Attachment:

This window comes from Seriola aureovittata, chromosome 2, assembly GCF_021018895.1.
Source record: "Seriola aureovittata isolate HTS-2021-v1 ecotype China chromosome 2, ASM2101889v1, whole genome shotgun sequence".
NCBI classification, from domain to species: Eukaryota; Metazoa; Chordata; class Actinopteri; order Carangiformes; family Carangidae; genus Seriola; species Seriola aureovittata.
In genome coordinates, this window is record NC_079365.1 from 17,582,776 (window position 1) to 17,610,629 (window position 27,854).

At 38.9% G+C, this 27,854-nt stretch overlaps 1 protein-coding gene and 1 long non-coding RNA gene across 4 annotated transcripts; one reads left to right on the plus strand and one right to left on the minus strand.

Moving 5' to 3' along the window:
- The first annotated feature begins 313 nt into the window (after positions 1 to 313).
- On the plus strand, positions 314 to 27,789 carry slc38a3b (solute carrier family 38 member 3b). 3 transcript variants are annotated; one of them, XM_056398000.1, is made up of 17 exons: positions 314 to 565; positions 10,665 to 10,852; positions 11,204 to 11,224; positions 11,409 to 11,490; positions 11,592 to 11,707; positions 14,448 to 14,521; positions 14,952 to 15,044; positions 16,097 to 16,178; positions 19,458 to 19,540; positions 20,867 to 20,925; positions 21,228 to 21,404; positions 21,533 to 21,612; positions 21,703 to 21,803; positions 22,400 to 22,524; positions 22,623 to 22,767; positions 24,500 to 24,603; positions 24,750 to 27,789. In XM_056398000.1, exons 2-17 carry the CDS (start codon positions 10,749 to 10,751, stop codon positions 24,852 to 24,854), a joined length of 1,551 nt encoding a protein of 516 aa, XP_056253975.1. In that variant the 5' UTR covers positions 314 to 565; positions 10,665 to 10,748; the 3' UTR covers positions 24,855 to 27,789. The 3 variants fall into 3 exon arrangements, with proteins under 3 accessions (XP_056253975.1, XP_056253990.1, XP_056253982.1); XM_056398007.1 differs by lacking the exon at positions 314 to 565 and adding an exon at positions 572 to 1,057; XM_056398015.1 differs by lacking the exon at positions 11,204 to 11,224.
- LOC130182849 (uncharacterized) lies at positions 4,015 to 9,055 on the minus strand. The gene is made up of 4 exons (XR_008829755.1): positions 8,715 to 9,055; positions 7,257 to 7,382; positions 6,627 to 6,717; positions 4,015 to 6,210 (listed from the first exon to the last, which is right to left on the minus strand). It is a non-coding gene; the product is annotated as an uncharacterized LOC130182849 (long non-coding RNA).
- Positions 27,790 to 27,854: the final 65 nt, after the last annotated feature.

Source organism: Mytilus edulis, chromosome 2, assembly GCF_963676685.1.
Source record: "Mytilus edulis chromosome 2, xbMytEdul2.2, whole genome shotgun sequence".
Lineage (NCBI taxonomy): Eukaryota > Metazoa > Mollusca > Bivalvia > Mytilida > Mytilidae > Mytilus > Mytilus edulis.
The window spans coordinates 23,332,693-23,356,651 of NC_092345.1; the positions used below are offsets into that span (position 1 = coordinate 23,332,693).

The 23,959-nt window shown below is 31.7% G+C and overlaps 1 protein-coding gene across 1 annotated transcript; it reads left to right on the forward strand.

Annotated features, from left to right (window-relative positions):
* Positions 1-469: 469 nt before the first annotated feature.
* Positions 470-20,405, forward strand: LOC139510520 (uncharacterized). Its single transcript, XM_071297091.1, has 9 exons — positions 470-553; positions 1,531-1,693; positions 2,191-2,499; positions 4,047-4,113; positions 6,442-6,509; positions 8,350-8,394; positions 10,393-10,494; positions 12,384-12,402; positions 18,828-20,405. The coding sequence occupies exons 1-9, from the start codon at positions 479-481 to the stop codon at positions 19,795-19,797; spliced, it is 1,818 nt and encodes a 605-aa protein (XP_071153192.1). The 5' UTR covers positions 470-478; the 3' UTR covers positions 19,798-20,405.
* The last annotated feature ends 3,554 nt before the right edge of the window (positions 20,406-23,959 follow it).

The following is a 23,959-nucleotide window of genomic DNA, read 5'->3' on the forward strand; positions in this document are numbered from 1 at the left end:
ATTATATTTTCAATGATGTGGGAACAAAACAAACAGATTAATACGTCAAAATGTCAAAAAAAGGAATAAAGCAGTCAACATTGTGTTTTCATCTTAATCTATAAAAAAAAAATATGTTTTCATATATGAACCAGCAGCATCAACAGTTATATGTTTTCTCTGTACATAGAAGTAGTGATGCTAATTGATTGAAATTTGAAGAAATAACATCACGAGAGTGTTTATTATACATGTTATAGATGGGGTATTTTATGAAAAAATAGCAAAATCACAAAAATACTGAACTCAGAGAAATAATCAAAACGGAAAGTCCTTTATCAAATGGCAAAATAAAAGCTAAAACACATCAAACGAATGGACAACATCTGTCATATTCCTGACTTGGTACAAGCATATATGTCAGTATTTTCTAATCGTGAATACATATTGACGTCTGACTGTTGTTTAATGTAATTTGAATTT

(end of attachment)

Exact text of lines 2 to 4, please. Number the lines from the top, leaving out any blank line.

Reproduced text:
Source record: "Seriola aureovittata isolate HTS-2021-v1 ecotype China chromosome 2, ASM2101889v1, whole genome shotgun sequence".
NCBI classification, from domain to species: Eukaryota; Metazoa; Chordata; class Actinopteri; order Carangiformes; family Carangidae; genus Seriola; species Seriola aureovittata.
In genome coordinates, this window is record NC_079365.1 from 17,582,776 (window position 1) to 17,610,629 (window position 27,854).